FREAKS wraps a warehouse conversion in corrugated steel
Architecture studio FREAKS has clad an old printing warehouse in France shiny corrugated metal cladding and converted it into a research centre for lighting company Sammode.
Located in Lamotte-Beuvron close to Orléans, the converted offices combine highly controlled testing areas and well lit work spaces.
To achieve this, four wooden boxes clad with spruce house testing areas, spread across the warehouse like buildings-within-buildings.
These rooms are connected by a series of open spaces and corridors.
Closed-off rooms are designed to be airtight and light-proof to allow Sammode to test the resistance of their technical light fittings.
There are also zones for prototyping and assembling the lights.
The external walls of the timber boxes hold shelves and kitchen areas.
FREAKS also built large metal shelving units and wall-mounted grids, from which light fittings can be hung.
In the open spaces, meeting rooms are in three greenhouse-like structures with glass panels in black frames.
While the people inside can be seen by the colleagues, the acoustic properties of the glazing mean that conversations are kept private.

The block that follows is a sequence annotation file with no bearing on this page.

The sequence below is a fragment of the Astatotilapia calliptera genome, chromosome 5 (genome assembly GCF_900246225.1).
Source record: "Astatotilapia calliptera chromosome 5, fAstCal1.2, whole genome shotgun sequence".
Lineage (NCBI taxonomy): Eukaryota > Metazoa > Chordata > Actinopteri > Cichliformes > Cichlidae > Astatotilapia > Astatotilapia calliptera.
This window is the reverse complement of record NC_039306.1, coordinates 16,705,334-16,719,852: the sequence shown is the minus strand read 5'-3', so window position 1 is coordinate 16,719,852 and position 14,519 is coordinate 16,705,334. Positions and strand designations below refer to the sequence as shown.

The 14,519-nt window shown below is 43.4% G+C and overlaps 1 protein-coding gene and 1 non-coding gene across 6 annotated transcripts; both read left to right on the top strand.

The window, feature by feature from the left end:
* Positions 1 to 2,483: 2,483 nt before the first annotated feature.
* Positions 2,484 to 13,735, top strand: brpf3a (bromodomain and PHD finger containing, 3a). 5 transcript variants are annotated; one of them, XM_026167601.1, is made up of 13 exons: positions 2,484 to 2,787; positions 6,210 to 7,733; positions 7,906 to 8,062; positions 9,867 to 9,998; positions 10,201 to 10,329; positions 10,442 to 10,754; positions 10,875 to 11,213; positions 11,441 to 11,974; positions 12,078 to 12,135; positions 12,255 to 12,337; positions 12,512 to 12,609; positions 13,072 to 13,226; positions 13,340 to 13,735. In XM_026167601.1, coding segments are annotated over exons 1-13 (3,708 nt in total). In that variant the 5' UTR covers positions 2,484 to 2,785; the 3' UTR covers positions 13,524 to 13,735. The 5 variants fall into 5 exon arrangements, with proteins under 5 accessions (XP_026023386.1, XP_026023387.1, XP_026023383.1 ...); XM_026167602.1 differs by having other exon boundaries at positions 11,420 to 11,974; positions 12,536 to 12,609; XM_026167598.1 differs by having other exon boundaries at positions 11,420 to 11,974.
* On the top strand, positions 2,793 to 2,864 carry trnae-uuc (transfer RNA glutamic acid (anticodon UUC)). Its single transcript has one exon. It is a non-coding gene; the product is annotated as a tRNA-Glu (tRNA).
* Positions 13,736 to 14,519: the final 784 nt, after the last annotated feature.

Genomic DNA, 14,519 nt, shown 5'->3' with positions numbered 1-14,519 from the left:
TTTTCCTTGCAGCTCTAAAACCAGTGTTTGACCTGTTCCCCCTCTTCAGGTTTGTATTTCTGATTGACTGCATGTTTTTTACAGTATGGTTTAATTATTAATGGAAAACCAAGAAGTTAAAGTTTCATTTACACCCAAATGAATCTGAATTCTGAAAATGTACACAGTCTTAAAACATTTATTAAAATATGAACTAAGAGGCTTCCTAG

FREAKS left the steel supports of the existing warehouse exposed, along with ventilation ducts and electrical cables, to create an industrial-feeling space. As well as keeping existing small openings in the existing structure, additional windows and skylights have been inserted to provide ample natural light inside.
Externally, the entirety of the former warehouse has been clad with corrugated steel panels.
FREAK used a mix solid panels and perforated panels, placed front of windows to allow light through and give views outside.
At one end of the building, the corrugated metal cladding continues and wraps around a garden space.
An area of decking has seating overlooked by a run of windows in the warehouse elevation.
From the roof protrudes a space housing a 5 metre-high photogoniometer, a device which is used to calculate light intensity.
This feature was originally published in dezeen.com.